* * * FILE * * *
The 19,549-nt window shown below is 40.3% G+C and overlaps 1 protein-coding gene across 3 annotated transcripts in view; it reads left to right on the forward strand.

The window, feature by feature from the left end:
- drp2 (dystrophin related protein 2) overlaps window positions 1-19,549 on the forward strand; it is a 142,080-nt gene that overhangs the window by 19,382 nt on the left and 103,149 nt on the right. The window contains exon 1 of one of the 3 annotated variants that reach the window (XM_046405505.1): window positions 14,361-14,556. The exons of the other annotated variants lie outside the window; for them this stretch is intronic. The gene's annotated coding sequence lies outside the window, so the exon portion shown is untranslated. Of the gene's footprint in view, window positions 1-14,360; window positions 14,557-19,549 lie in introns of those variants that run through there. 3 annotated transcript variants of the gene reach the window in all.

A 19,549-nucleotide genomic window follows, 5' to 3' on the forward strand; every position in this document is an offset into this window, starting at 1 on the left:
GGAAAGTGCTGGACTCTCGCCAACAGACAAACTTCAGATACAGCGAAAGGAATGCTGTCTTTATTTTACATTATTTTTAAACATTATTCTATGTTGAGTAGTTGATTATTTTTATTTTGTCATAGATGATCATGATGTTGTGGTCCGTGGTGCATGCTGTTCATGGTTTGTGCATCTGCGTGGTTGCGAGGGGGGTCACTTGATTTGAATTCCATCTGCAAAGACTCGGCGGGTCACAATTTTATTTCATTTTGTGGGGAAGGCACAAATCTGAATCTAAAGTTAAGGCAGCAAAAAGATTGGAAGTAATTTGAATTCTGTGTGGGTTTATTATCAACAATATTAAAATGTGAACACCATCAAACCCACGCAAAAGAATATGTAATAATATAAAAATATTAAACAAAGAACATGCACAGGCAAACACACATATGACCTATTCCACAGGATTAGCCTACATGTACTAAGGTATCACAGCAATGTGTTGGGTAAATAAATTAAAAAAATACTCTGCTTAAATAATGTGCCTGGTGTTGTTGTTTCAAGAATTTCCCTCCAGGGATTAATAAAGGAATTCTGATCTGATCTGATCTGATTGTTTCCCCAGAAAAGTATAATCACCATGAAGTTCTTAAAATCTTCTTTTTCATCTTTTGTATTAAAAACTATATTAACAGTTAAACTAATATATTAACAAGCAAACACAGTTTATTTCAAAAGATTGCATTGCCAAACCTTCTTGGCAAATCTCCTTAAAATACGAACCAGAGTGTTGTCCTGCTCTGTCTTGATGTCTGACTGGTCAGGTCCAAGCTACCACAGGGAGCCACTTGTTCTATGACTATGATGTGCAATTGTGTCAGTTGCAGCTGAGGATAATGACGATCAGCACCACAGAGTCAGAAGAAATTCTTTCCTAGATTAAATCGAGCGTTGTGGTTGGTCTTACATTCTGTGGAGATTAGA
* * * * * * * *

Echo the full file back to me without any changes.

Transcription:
The 19,549-nt window shown below is 40.3% G+C and overlaps 1 protein-coding gene across 3 annotated transcripts in view; it reads left to right on the forward strand.

The window, feature by feature from the left end:
- drp2 (dystrophin related protein 2) overlaps window positions 1-19,549 on the forward strand; it is a 142,080-nt gene that overhangs the window by 19,382 nt on the left and 103,149 nt on the right. The window contains exon 1 of one of the 3 annotated variants that reach the window (XM_046405505.1): window positions 14,361-14,556. The exons of the other annotated variants lie outside the window; for them this stretch is intronic. The gene's annotated coding sequence lies outside the window, so the exon portion shown is untranslated. Of the gene's footprint in view, window positions 1-14,360; window positions 14,557-19,549 lie in introns of those variants that run through there. 3 annotated transcript variants of the gene reach the window in all.

A 19,549-nucleotide genomic window follows, 5' to 3' on the forward strand; every position in this document is an offset into this window, starting at 1 on the left:
GGAAAGTGCTGGACTCTCGCCAACAGACAAACTTCAGATACAGCGAAAGGAATGCTGTCTTTATTTTACATTATTTTTAAACATTATTCTATGTTGAGTAGTTGATTATTTTTATTTTGTCATAGATGATCATGATGTTGTGGTCCGTGGTGCATGCTGTTCATGGTTTGTGCATCTGCGTGGTTGCGAGGGGGGTCACTTGATTTGAATTCCATCTGCAAAGACTCGGCGGGTCACAATTTTATTTCATTTTGTGGGGAAGGCACAAATCTGAATCTAAAGTTAAGGCAGCAAAAAGATTGGAAGTAATTTGAATTCTGTGTGGGTTTATTATCAACAATATTAAAATGTGAACACCATCAAACCCACGCAAAAGAATATGTAATAATATAAAAATATTAAACAAAGAACATGCACAGGCAAACACACATATGACCTATTCCACAGGATTAGCCTACATGTACTAAGGTATCACAGCAATGTGTTGGGTAAATAAATTAAAAAAATACTCTGCTTAAATAATGTGCCTGGTGTTGTTGTTTCAAGAATTTCCCTCCAGGGATTAATAAAGGAATTCTGATCTGATCTGATCTGATTGTTTCCCCAGAAAAGTATAATCACCATGAAGTTCTTAAAATCTTCTTTTTCATCTTTTGTATTAAAAACTATATTAACAGTTAAACTAATATATTAACAAGCAAACACAGTTTATTTCAAAAGATTGCATTGCCAAACCTTCTTGGCAAATCTCCTTAAAATACGAACCAGAGTGTTGTCCTGCTCTGTCTTGATGTCTGACTGGTCAGGTCCAAGCTACCACAGGGAGCCACTTGTTCTATGACTATGATGTGCAATTGTGTCAGTTGCAGCTGAGGATAATGACGATCAGCACCACAGAGTCAGAAGAAATTCTTTCCTAGATTAAATCGAGCGTTGTGGTTGGTCTTACATTCTGTGGAGATTAGA